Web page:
The system can draw samples from the selected proposal distributions to determine the aggregated latent code. The KLdivergence term is determined analytically for each factorized term. The likelihood term of data is only for observed modality. For different data types, the system, in some embodiments, can use different distribution for the output of the data decoders.
Binary CrossEntropy can be used to determine reconstruction loss for Bernoulli generative distribution and MSE for Gaussian generative distribution. The likelihood term of mask is always calculated for the whole mask since it is fullyobserved. The output of Mask VAE decoder is Bernoulli distribution and Applicants used BCE loss for the reconstruction loss. In this alternative model, the whole model is trained jointly using reparameterization with Adam optimizer of learning rate as 0:003.
Model Applications
In the proposed model, p(x, m, z) is learned by approximating the posterior with the probabilistic encoders, which we further separate as attributive proposal network and collective proposal network. Unlike conventional data imputation models, the system 100 provides a unified framework that can be utilized for a combination of data imputation, data generation and mask generation, among others.
Data Imputation: The aim is to impute the missing data given the observed data, thus it can be viewed as conditional generation of unobserved attribute. This can be performed by sampling the latent codes for all attributes using q_{ϕ,ψ}(z_{i}x, m) in Eq. ((8)). Next, the aggregated latent codes and mask are given to the decoders of unobserved attributes for generation.
This process can be also mathematically described as:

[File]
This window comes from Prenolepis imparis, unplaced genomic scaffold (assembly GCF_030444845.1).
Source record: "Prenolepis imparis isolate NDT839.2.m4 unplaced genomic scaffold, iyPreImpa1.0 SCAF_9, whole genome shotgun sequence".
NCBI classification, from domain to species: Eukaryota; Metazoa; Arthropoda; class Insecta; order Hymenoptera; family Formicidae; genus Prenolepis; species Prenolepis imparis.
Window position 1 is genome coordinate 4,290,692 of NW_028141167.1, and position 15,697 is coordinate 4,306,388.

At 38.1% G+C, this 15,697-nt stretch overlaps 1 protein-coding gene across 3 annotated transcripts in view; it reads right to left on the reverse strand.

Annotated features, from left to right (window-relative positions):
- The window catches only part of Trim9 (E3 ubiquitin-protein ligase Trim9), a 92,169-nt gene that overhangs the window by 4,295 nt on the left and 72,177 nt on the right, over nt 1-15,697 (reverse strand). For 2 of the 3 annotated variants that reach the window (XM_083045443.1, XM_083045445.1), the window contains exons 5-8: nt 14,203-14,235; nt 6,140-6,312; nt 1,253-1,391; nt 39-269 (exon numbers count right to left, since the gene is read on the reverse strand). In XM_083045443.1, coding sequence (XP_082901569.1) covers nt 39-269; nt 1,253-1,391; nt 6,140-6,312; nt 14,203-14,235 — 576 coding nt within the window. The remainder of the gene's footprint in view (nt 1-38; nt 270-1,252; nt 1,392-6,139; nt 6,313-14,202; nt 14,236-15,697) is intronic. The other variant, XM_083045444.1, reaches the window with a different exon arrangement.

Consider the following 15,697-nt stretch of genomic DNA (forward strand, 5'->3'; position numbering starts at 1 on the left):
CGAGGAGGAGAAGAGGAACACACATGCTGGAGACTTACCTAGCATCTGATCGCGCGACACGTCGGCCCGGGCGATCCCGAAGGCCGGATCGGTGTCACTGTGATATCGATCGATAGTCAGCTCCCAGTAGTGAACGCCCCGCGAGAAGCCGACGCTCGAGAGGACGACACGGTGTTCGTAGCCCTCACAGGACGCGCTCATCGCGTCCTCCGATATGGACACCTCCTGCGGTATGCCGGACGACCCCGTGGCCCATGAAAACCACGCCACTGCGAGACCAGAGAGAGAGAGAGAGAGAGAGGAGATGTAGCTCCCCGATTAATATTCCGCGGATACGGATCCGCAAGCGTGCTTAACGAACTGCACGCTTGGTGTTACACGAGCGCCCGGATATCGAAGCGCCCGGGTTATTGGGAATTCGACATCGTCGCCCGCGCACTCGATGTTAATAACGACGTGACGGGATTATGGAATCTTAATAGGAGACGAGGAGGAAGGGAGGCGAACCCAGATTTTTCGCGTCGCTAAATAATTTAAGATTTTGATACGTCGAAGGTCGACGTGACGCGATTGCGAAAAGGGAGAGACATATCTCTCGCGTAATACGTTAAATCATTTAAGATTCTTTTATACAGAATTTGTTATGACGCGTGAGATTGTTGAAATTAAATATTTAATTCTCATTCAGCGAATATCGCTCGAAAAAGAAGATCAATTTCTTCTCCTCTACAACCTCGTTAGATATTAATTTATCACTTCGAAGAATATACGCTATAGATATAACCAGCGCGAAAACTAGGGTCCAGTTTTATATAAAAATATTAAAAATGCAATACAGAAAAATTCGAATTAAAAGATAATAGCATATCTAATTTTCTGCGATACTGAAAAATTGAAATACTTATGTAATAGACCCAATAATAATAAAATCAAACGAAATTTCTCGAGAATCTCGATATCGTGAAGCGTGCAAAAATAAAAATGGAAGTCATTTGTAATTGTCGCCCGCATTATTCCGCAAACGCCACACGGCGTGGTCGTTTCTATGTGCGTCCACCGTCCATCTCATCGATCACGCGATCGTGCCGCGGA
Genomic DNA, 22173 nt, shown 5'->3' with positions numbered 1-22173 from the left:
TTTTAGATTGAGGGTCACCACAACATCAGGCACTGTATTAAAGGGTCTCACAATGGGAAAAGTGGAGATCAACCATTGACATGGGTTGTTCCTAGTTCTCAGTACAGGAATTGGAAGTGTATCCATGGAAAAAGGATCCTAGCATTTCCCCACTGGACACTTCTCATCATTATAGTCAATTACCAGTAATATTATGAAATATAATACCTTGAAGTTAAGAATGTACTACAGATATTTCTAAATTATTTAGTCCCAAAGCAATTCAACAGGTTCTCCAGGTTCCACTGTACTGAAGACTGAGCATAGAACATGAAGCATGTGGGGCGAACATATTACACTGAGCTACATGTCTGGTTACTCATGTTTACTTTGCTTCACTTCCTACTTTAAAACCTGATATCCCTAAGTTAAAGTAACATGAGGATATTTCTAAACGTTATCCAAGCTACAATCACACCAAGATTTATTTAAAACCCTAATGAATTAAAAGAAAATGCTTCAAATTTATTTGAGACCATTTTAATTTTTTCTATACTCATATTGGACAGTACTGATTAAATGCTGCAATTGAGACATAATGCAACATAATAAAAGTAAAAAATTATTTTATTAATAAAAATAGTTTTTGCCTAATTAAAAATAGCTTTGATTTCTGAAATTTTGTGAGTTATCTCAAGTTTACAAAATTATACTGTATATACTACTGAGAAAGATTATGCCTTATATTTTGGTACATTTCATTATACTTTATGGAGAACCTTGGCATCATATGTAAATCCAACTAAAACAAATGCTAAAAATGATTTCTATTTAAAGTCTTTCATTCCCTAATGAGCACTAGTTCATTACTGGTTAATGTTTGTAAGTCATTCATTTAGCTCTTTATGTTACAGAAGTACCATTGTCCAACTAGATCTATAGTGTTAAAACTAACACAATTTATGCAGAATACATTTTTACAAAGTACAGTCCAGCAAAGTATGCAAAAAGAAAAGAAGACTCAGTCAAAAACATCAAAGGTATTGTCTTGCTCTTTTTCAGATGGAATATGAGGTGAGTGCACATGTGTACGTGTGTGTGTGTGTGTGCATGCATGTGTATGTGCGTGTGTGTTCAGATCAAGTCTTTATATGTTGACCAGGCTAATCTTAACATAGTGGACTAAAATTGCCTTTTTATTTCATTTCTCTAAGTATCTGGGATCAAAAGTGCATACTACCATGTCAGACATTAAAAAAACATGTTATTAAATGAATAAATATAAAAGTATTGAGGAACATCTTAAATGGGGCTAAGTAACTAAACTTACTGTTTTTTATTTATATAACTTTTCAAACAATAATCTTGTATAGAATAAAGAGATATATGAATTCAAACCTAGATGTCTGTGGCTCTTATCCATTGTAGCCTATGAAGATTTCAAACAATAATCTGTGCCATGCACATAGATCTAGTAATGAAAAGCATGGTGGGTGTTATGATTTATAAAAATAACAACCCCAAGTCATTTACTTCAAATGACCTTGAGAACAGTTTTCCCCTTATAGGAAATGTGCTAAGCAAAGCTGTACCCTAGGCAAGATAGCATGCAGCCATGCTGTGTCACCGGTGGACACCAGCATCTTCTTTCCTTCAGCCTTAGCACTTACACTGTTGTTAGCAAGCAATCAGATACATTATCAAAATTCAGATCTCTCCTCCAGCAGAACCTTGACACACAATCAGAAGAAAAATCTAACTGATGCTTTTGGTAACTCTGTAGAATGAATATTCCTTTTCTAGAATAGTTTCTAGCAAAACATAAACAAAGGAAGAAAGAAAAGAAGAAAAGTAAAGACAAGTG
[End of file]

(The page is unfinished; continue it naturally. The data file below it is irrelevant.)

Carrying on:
p(x_{u}x_{o},m)≈∫p_{θ}(x_{u}m,z)q_{ϕ,ψ}(zx_{o},m)dz (13)
Data & Mask Generation: Given random samples from standard Gaussian prior p(z), the system 100 can generate a mask using the mask generative network. Next, the sampled latent codes and the generated mask can be given to the data generative network to sample the attributes. In fact, modeling mask distribution in the framework not only help to inform the data generation of the relevant missing mechanism but also realizes sampling from mask distribution itself.
Mask generation may have applications such as incomplete data synthesis or obtaining the potential mask if the exact mask is not available (e.g., when data is polluted rather than missing).
Network/Module Details/Implementation Variations
Each module of the model data architecture can be implemented using neural networks and optimizing the parameters via backpropagation techniques, according to some embodiments.
The model data architecture is composed of multiple encoders and decoders with aggregators. The architecture is shown in
The whole architecture can be viewed as two different types of autoencoding structure, the top branch datawise encoders/decoders 106 and 110, and the bottom branch maskwise encoder/decoders 108 and 116.
The model data architecture can have a single shared latent space with predefined standard Gaussian prior. Here, Applicants refer to the datawise autoencoding structure as Data VAE and the maskwise autoencoding structure as Mask VAE.
Experiments
Applicants evaluate the model on both lowdimensional tabular data and highdimensional multimodal data under various missing mechanisms. In tabular datasets, heterogeneous data consists of numerical and categorical attributes. In multimodal datasets, the input variables are highdimensional representations of image, text, or audio from different distributions. Experiments on both data imputation, data and mask generation are conducted and VSAE of system 100 is compared with stateoftheart models.